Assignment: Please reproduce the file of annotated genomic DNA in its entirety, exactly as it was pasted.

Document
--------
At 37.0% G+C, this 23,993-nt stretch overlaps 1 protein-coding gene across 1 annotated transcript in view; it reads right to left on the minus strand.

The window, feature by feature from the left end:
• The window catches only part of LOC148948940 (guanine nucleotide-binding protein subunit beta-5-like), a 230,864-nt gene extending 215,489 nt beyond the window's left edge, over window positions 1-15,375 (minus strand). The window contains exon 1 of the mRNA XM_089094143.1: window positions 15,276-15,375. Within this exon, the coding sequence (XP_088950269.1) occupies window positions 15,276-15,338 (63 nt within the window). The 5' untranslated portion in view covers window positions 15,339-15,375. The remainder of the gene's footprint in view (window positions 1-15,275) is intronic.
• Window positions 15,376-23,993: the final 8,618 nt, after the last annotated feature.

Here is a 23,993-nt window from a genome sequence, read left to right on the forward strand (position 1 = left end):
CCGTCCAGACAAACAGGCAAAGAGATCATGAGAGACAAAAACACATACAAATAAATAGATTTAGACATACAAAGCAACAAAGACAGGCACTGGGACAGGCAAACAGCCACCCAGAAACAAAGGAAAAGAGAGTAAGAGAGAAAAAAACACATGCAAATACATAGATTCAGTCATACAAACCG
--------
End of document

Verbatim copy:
At 37.0% G+C, this 23,993-nt stretch overlaps 1 protein-coding gene across 1 annotated transcript in view; it reads right to left on the minus strand.

The window, feature by feature from the left end:
• The window catches only part of LOC148948940 (guanine nucleotide-binding protein subunit beta-5-like), a 230,864-nt gene extending 215,489 nt beyond the window's left edge, over window positions 1-15,375 (minus strand). The window contains exon 1 of the mRNA XM_089094143.1: window positions 15,276-15,375. Within this exon, the coding sequence (XP_088950269.1) occupies window positions 15,276-15,338 (63 nt within the window). The 5' untranslated portion in view covers window positions 15,339-15,375. The remainder of the gene's footprint in view (window positions 1-15,275) is intronic.
• Window positions 15,376-23,993: the final 8,618 nt, after the last annotated feature.

Here is a 23,993-nt window from a genome sequence, read left to right on the forward strand (position 1 = left end):
CCGTCCAGACAAACAGGCAAAGAGATCATGAGAGACAAAAACACATACAAATAAATAGATTTAGACATACAAAGCAACAAAGACAGGCACTGGGACAGGCAAACAGCCACCCAGAAACAAAGGAAAAGAGAGTAAGAGAGAAAAAAACACATGCAAATACATAGATTCAGTCATACAAACCG